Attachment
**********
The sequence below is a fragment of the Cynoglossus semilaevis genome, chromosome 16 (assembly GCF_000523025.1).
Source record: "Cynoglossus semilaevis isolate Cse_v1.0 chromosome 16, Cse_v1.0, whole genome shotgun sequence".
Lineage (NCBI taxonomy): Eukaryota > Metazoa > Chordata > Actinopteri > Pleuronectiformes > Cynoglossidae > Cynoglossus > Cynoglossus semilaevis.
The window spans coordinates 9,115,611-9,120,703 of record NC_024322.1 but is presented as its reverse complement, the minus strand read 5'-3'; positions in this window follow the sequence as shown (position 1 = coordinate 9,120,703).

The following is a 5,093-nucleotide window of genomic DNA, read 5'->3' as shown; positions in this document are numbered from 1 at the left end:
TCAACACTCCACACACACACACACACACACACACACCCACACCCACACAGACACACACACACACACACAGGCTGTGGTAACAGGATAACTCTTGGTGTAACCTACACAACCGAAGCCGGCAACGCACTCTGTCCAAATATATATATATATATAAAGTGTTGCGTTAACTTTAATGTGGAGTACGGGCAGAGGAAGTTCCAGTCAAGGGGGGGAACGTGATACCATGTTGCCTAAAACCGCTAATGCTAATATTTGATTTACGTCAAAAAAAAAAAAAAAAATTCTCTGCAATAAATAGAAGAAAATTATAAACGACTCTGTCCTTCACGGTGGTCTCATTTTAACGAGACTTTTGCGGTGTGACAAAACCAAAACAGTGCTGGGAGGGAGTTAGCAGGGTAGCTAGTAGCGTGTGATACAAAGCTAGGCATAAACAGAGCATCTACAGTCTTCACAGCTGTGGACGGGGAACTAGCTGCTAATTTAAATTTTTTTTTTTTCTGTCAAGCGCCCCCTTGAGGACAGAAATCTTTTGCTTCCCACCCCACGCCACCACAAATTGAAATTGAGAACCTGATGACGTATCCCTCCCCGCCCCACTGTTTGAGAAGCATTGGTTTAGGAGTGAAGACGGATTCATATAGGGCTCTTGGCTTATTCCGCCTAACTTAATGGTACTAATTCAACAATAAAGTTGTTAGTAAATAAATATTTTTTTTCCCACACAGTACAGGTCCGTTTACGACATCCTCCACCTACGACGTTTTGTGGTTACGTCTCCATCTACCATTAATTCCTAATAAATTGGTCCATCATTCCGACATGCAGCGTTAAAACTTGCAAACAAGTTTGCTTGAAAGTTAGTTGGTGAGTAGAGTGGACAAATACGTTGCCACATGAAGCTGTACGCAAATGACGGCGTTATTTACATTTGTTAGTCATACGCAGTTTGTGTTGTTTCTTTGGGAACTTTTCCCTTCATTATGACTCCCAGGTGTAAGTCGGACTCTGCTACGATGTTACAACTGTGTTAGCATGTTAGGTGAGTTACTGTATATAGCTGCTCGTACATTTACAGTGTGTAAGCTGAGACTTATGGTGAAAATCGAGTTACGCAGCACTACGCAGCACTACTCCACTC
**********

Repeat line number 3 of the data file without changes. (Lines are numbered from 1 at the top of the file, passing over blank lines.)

Lineage (NCBI taxonomy): Eukaryota > Metazoa > Chordata > Actinopteri > Pleuronectiformes > Cynoglossidae > Cynoglossus > Cynoglossus semilaevis.